Belize PopulationPhoto: Ted Obermayer CC 2.0 Generic no changes made
In 2017, Belize has approximately 360,346 inhabitants, making it the Central American country with the fewest inhabitants. This means that there are also only about 15.7 inhabitants per km2. A quarter of the population lives in Belize City and another quarter lives in six larger cities. The rest of the population lives in the countryside.
The average population growth is 1.8% (2017). Life expectancy at birth is approximately 68.9 years, 67.3 years for men and 70.6 years for women (2017). Belize is one of the countries in the world with the youngest population: 0-14 years 33.9%, 15-64 years 62.2%, 65+ 3.9% (2017). The birth and death rates are 24 and 6 per 1000 inhabitants respectively (2017).
The population is so mixed that it is very difficult to distinguish according to origin. The main ethnic groups are the Mestizos (53%), the Creoles (26%), the Indians (mainly Mayas; 19%) and Black Caribs (7%); there are only small groups of Europeans, Americans and Asians (including Chinese and Taiwanese). It should be emphasized that all these different groups and cultures live together relatively peacefully.
Belize is home to three distinct Maya groups: the Mopan, the Yucatecs and the Kekchi. Although the languages of these groups are related, the dialects are difficult to understand among themselves. The Maya who still live in Belize today are descended from 19th-century Guatemalan and Mexican Mayan immigrants. The Yucatecs live mainly in Northern Belize and their dialect and culture has almost completely merged with the mestizo culture. The Mopan have mainly settled the districts of Toledo and Cayo. The Kekchi also mainly live in the Toledo district. There are about 40 Mayan villages in Toledo. In the most remote villages people still live like centuries ago.
The Creoles all share two characteristics: they are of African-English descent and almost all speak English and Creole. Three quarters of the residents of the Belize City are Creole. Isolated groups of Creoles still live across the country.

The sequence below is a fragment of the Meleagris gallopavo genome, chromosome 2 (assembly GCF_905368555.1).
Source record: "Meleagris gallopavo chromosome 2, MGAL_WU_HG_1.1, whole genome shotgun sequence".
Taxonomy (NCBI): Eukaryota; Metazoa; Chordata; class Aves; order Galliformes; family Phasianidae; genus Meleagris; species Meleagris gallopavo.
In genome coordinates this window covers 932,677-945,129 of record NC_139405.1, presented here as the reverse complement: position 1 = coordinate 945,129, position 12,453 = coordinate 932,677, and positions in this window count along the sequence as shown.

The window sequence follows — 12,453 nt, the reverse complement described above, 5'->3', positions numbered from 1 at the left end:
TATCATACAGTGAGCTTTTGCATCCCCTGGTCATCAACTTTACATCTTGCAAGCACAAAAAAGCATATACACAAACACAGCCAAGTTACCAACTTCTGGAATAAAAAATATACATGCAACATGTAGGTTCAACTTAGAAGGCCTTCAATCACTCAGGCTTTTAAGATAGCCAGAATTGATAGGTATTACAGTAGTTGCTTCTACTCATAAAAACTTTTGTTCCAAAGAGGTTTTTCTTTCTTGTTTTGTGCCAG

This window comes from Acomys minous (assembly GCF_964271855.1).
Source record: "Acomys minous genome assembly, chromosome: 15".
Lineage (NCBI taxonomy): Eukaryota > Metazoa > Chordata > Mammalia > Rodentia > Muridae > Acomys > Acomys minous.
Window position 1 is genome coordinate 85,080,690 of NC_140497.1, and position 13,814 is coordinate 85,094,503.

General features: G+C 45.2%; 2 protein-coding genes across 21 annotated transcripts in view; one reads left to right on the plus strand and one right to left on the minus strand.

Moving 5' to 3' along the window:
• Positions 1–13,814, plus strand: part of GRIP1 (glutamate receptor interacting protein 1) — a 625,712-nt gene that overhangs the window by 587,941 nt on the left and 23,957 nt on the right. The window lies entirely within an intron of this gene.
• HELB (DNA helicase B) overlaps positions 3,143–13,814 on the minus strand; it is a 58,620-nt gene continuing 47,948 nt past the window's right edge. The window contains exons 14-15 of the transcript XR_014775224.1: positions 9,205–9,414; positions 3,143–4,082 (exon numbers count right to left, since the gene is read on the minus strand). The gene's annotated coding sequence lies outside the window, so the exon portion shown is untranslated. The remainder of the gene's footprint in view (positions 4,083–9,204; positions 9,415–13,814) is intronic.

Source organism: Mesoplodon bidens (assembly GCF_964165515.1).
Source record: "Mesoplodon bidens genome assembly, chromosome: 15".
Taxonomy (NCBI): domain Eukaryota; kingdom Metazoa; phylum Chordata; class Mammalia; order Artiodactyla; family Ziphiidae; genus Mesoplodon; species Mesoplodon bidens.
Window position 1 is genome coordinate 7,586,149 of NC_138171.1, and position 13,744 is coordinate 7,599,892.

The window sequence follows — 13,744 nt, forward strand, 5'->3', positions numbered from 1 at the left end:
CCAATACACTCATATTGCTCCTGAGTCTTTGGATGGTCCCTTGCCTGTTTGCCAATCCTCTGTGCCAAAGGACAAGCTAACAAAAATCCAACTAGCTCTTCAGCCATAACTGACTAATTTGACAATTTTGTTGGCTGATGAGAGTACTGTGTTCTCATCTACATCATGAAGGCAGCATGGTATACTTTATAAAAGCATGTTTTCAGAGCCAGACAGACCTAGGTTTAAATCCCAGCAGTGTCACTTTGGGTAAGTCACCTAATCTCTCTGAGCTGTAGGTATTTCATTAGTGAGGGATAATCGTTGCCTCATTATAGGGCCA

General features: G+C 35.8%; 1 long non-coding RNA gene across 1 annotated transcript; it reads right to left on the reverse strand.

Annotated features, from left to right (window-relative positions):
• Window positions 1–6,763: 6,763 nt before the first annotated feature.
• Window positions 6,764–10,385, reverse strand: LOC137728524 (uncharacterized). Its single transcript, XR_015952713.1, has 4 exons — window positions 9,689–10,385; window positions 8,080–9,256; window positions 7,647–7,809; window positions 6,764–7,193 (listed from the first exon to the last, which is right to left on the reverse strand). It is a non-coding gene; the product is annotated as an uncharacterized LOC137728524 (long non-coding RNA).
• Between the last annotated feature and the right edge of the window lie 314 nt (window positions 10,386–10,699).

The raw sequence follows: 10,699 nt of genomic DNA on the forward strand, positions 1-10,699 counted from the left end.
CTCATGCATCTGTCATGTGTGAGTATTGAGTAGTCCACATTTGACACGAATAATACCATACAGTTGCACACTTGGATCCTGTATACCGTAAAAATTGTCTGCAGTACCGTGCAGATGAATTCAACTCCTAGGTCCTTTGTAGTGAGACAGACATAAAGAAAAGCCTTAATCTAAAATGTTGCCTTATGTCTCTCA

The mestizos or ladinos are the Spanish speaking Belizeans, mostly from Mexico and other Central American areas. They descend from the first Spanish colonists and from the Indians. During the eighties of the 20th century, about 40,000 political and economic refugees, mostly mestizos, arrived in Belize from El Salvador, Guatemala and to a lesser extent Honduras. This relatively large group threatens to cause serious economic and social problems for small Belize. They have also ensured that the mestizos are now the largest population group. This was compounded by the fact that many Belizean Creole immigrated to the United States.
The warlike Caribbean immigrated from South America to the Caribbean islands around 1300. They moved from island to island every few years, often married runaway slaves, and eventually ended up in Belize. This group is now called Garifuna or Garinagu and descends from African slaves and Caribbean Indians. They mainly live in Southern Belize. Purebred Caribs no longer exist in Belize. The Garifuna live mainly in Dangriga and on a smaller scale in Punta Gorda, Hopkins, Georgetown, Seine Bight Village and Barranco. They have their own language, religion, music, dance and food, making them a fascinating ethnic group.
The first Chinese arrived in 1865, but soon moved mostly to Mexico. Just before World War II, a group of Cantonese farmers arrived in Belize City, fleeing the Japanese. Although still a small group, they are notable for the grocery stores, shops and restaurants they often own.
From 1844 to 1917, 41,600 East Indies were brought to the British colonies under British colonial rule, including Belize. Although they had a fixed-term contract, they were often forced to stay longer and eventually did not return to their country. Almost 50% of this population lives in a village called Calcutta and Forest Home. They speak Creole and Spanish, but no longer Hindi. This language is still spoken by a number of emigrants from East India who have not lived in Belize for so long. They have no ties with the first emigrants from that area. At present, about 2% of the population is of Indian descent.
The German-speaking Mennonites are the last major group to migrate to Belize. The first group arrived from Mexico between 1958 and 1962. To avoid problems like in other countries, agreements were signed between the Mennonites and the Belizean government. For example, they were allowed to practice their own religion and were allowed to use their language in self-controlled schools. They were also allowed to establish their own financial institutions and were not required to do military service. Mennonite farmers are the most productive in all of Belize and also use the most modern equipment. Furthermore, the local market provides dairy products, eggs, chicken, cheese and vegetables.
A group of Rastafarians live in Belize City. They can be recognized by their dreadlocks and use ganja (marijuana) during their rituals. They consider Haile Selassie, once Emperor of Ethiopia, as their god.
The small group of Lebanese also often works as a shopkeeper. British forces have returned home since 1994.
The largest city is the former (until 1970) capital Belize City, with approx. 62,000 inhabitants (2017). In the course of the 19th century, the population increased sharply due to the influx of Indians, colored people and Spaniards who found refuge there, and by laborers who were recruited in Jamaica, Barbados and Southeast Asia for the sugar and banana plantations. Even after 1900, the population grew due to immigration and natural growth.
Bradbury, A. / Belize
Eltringham, P. / The rough guide to Belize
Mallan, C. / Belize handbook
CIA - World Factbook
BBC - Country Profiles
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